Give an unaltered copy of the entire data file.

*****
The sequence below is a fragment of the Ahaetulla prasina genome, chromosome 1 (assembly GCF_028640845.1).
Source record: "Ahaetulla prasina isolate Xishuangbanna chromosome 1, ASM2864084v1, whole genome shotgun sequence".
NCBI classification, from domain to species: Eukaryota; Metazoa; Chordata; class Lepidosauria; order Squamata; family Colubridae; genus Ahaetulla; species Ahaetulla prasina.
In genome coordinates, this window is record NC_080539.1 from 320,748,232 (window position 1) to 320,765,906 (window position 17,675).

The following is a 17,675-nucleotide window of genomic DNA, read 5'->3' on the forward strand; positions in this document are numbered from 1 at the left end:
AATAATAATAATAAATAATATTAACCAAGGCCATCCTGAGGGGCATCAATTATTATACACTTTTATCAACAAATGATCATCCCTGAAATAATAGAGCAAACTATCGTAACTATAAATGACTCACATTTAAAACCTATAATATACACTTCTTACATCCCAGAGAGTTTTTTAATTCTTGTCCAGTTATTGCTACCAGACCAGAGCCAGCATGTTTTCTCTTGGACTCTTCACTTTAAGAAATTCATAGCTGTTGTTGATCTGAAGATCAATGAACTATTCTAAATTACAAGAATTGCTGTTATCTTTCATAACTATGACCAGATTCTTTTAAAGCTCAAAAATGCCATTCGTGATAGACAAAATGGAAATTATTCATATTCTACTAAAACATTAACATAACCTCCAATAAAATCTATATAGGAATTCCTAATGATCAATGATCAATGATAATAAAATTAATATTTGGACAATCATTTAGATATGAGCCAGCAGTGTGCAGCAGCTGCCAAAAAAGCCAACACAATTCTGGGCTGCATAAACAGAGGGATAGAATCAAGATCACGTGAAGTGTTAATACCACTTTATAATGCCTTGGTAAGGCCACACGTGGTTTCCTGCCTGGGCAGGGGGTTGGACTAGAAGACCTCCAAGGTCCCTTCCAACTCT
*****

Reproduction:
The sequence below is a fragment of the Ahaetulla prasina genome, chromosome 1 (assembly GCF_028640845.1).
Source record: "Ahaetulla prasina isolate Xishuangbanna chromosome 1, ASM2864084v1, whole genome shotgun sequence".
NCBI classification, from domain to species: Eukaryota; Metazoa; Chordata; class Lepidosauria; order Squamata; family Colubridae; genus Ahaetulla; species Ahaetulla prasina.
In genome coordinates, this window is record NC_080539.1 from 320,748,232 (window position 1) to 320,765,906 (window position 17,675).

The following is a 17,675-nucleotide window of genomic DNA, read 5'->3' on the forward strand; positions in this document are numbered from 1 at the left end:
AATAATAATAATAAATAATATTAACCAAGGCCATCCTGAGGGGCATCAATTATTATACACTTTTATCAACAAATGATCATCCCTGAAATAATAGAGCAAACTATCGTAACTATAAATGACTCACATTTAAAACCTATAATATACACTTCTTACATCCCAGAGAGTTTTTTAATTCTTGTCCAGTTATTGCTACCAGACCAGAGCCAGCATGTTTTCTCTTGGACTCTTCACTTTAAGAAATTCATAGCTGTTGTTGATCTGAAGATCAATGAACTATTCTAAATTACAAGAATTGCTGTTATCTTTCATAACTATGACCAGATTCTTTTAAAGCTCAAAAATGCCATTCGTGATAGACAAAATGGAAATTATTCATATTCTACTAAAACATTAACATAACCTCCAATAAAATCTATATAGGAATTCCTAATGATCAATGATCAATGATAATAAAATTAATATTTGGACAATCATTTAGATATGAGCCAGCAGTGTGCAGCAGCTGCCAAAAAAGCCAACACAATTCTGGGCTGCATAAACAGAGGGATAGAATCAAGATCACGTGAAGTGTTAATACCACTTTATAATGCCTTGGTAAGGCCACACGTGGTTTCCTGCCTGGGCAGGGGGTTGGACTAGAAGACCTCCAAGGTCCCTTCCAACTCT